“I wanted to portray iconic spots; ones that are a part of people’s lives but often lost in the cacophony,” says Aditya Raj, a self-taught fine artist from Jaipur whose Instagram sketches of heritage eateries across India are a slice of nostalgia.
Aditya says it was an exhibition during his law school days in Delhi that influenced his train of thought.
“I was intrigued by the gamut of art and decided this was what I wanted to pursue,” he notes.
How then did the idea of painting iconic eateries in India come to be?
The 31-year-old, who has now created a career in fine arts and works on corporate art projects, says the idea took shape last year during Inktober — a worldwide challenge to develop positive drawing skills.
“I initially started off with the idea of drawing places that I had a connection with. But when I put my creations out on social media, I realised that it wasn’t just me. There were so many others who shared my sentiment. So, that’s how the project began and soon took a life of its own.”
For anyone browsing through Aditya’s work, nostalgia is the thread that ties it all together. As you will see, the locations drawn by him are ones you may have heard of or even visited. Here’s a look at them:
1. Leopold Cafe, Mumbai
The Leopold Cafe in Colaba, Mumbai, has gone down in history not only for its delicious cuisine — from Arabiata prawns to chilli cheese toast — but also for being a heritage site in Mumbai. The eatery still holds the bullet wounds of the terror attacks that shook the city in 2008. Leopold has seen it all.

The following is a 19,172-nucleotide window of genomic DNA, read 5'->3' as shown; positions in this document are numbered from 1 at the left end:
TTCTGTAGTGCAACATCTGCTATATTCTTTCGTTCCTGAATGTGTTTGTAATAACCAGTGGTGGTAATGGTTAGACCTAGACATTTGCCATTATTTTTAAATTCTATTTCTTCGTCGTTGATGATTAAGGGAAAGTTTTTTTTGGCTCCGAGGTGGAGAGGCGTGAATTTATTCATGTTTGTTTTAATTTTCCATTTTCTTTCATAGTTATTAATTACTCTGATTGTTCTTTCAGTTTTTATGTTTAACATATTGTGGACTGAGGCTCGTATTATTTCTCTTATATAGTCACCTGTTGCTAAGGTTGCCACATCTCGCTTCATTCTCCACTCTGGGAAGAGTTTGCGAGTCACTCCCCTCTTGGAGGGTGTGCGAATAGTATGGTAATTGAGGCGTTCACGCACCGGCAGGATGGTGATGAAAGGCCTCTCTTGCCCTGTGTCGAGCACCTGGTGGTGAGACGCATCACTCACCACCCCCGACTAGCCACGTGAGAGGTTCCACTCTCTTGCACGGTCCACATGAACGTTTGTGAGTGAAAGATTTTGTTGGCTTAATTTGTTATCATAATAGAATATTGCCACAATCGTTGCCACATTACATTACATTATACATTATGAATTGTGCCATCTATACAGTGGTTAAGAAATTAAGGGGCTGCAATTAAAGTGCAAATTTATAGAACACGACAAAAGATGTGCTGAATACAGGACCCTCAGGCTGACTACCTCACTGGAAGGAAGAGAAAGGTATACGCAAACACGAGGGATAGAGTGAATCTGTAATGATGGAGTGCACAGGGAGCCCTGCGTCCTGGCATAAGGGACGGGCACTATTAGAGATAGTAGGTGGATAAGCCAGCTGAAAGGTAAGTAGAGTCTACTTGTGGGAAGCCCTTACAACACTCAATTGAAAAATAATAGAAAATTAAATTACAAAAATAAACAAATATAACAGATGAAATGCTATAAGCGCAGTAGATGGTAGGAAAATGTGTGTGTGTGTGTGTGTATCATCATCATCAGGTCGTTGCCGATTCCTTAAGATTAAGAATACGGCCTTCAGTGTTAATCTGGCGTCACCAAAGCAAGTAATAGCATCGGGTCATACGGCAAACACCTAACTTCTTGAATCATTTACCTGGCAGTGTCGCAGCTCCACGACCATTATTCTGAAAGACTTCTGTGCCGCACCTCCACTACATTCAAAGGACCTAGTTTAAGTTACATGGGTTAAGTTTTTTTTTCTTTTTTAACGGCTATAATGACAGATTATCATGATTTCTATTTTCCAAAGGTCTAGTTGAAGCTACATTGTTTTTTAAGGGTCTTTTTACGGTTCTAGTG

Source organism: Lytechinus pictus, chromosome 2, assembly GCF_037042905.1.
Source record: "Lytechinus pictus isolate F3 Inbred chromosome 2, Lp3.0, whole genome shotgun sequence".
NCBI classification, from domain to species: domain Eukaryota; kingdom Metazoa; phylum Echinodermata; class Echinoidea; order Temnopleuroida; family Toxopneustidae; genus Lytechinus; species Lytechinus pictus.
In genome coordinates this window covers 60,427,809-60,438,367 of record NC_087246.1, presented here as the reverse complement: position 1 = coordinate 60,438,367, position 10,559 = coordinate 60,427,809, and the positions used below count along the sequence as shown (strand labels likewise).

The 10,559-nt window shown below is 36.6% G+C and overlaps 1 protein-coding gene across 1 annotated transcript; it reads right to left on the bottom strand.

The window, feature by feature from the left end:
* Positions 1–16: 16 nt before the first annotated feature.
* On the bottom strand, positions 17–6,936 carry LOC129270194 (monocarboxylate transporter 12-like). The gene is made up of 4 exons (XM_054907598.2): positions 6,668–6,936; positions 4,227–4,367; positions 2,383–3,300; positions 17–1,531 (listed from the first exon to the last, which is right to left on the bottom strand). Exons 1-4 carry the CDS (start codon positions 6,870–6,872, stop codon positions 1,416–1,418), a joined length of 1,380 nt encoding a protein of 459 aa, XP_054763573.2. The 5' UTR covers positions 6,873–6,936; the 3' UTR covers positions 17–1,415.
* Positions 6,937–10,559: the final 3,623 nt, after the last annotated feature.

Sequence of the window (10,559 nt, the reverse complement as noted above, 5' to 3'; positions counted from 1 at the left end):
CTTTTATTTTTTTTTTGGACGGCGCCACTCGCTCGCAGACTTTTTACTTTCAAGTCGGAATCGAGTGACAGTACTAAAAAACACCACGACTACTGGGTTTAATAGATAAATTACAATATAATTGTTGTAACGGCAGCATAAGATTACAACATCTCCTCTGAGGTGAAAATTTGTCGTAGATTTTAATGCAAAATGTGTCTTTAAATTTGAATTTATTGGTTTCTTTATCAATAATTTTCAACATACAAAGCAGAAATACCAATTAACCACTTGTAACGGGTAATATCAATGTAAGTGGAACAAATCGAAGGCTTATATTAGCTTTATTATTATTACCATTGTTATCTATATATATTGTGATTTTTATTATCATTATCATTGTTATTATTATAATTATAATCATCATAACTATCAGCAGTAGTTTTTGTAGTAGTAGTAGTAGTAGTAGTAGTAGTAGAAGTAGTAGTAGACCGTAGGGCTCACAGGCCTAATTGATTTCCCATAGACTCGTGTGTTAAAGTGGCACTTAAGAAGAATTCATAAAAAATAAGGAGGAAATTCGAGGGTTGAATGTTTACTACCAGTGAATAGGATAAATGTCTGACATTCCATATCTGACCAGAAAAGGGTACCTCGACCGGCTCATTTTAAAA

It wouldn’t be a stretch to say that the cafe has been a silent witness to India’s growth through the years. Since its inception in 1871 to date, the Leopold Cafe continues to be an evening haunt for those who simply want a chilled beer and a classic vibe.
2. Bademiya, Mumbai
Bademiya’s tale is a story that deserves an entire chapter in the culinary history of India.
The story of the brand traces itself back to when a young boy of 13, Mohammad Yaseen, arrived in Mumbai from a small village in Uttar Pradesh. He would cut mutton and sell it to shops to earn a living.
One day in 1946, his guru Hazrat Fida Mohammed Adam Chisti gave him Rs 20 and asked him to use the money to set up a make-shift seekh kebab (grilled meat) counter in Colaba.
Yaseen asked: “Who will come to eat my kebabs in that deserted area?”
But the Fakir insisted, “Inshallah, you shall experience prosperity and bliss on the very same spot.”
Today, India’s most loved kebab brand still stands and witnesses flocks of people coming in to eat their delicacies.
3. Wenger’s, Delhi
From serving as a catering outlet for the British troops in 1924 and a tea room in 1926 to its current status as the oldest surviving establishment in Connaught Place, Wenger’s journey has been epic.
Started by a Swiss couple \and designed by British architect Sir Robert Tor Russell, Wenger’s was one of the first eateries to give Delhiites a taste of Swiss treats such as Swiss chocolate, Swiss roll, and pudding.
4. Britannia & Co., Mumbai
“Strolling down a beautiful lane in Fort, I arrived at Britannia & Co.,” wrote Aditya with the picture he shared on Instagram.
The menu oscillates between traditional Parsi delicacies and a few modern snacks. As Aditya recounts the day he spent at the iconic eatery, he says it was filled with stories that he will never forget anytime soon.
“The place was established in 1923 by Mr Boman Koinoor. He was known to look after each customer personally and had many stories about the restaurant, the British Raj and the Parsi culture,” says Aditya. As he thinks hard about a dish he loved, considering there were so many, he says, “Have the berry pulao and the Pallonji’s soda; you won’t regret it!”